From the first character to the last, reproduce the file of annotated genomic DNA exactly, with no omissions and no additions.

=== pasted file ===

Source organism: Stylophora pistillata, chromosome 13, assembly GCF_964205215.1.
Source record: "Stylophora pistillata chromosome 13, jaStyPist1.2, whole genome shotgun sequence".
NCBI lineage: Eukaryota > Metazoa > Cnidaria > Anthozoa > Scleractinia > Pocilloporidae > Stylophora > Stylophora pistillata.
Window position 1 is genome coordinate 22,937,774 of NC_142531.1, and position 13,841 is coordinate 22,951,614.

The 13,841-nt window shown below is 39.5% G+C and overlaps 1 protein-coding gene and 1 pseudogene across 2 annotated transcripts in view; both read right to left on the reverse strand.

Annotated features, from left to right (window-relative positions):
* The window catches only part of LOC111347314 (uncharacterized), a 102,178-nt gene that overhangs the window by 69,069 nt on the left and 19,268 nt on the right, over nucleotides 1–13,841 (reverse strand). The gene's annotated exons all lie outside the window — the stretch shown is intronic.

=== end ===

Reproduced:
Source organism: Stylophora pistillata, chromosome 13, assembly GCF_964205215.1.
Source record: "Stylophora pistillata chromosome 13, jaStyPist1.2, whole genome shotgun sequence".
NCBI lineage: Eukaryota > Metazoa > Cnidaria > Anthozoa > Scleractinia > Pocilloporidae > Stylophora > Stylophora pistillata.
Window position 1 is genome coordinate 22,937,774 of NC_142531.1, and position 13,841 is coordinate 22,951,614.

The 13,841-nt window shown below is 39.5% G+C and overlaps 1 protein-coding gene and 1 pseudogene across 2 annotated transcripts in view; both read right to left on the reverse strand.

Annotated features, from left to right (window-relative positions):
* The window catches only part of LOC111347314 (uncharacterized), a 102,178-nt gene that overhangs the window by 69,069 nt on the left and 19,268 nt on the right, over nucleotides 1–13,841 (reverse strand). The gene's annotated exons all lie outside the window — the stretch shown is intronic.